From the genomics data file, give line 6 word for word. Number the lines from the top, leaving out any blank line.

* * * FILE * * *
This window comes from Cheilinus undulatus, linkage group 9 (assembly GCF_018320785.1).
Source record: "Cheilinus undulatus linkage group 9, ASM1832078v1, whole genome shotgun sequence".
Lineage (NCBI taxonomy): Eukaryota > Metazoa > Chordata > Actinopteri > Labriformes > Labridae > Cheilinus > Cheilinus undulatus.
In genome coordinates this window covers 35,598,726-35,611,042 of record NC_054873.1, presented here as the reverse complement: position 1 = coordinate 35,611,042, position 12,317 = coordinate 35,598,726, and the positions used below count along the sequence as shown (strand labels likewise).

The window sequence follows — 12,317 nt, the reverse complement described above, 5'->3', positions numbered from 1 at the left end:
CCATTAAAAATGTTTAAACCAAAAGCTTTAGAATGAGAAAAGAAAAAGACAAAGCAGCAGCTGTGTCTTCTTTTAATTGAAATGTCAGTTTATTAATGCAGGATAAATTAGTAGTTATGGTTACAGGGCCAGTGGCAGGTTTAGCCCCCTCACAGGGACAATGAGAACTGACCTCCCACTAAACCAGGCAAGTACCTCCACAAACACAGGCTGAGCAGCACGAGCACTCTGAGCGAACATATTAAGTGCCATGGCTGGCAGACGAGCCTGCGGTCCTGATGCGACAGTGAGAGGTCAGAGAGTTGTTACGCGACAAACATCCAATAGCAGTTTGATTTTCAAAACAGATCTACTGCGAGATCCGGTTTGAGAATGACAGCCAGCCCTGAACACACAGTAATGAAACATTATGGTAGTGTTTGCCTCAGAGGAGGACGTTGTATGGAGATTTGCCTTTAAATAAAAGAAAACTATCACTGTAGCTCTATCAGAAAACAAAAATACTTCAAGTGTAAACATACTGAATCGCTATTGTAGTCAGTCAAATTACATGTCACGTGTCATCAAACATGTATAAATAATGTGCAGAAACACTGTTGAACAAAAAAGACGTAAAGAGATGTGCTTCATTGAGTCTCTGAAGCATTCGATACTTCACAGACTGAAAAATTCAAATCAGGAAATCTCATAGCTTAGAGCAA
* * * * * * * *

CCATTAAAAATGTTTAAACCAAAAGCTTTAGAATGAGAAAAGAAAAAGACAAAGCAGCAGCTGTGTCTTCTTTTAATTGAAATGTCAGTTTATTAATGCAGGATAAATTAGTAGTTATGGTTACAGGGCCAGTGGCAGGTTTAGCCCCCTCACAGGGACAATGAGAACTGACCTCCCACTAAACCAGGCAAGTACCTCCACAAACACAGGCTGAGCAGCACGAGCACTCTGAGCGAACATATTAAGTGCCATGGCTGGCAGACGAGCCTGCGGTCCTGATGCGACAGTGAGAGGTCAGAGAGTTGTTACGCGACAAACATCCAATAGCAGTTTGATTTTCAAAACAGATCTACTGCGAGATCCGGTTTGAGAATGACAGCCAGCCCTGAACACACAGTAATGAAACATTATGGTAGTGTTTGCCTCAGAGGAGGACGTTGTATGGAGATTTGCCTTTAAATAAAAGAAAACTATCACTGTAGCTCTATCAGAAAACAAAAATACTTCAAGTGTAAACATACTGAATCGCTATTGTAGTCAGTCAAATTACATGTCACGTGTCATCAAACATGTATAAATAATGTGCAGAAACACTGTTGAACAAAAAAGACGTAAAGAGATGTGCTTCATTGAGTCTCTGAAGCATTCGATACTTCACAGACTGAAAAATTCAAATCAGGAAATCTCATAGCTTAGAGCAA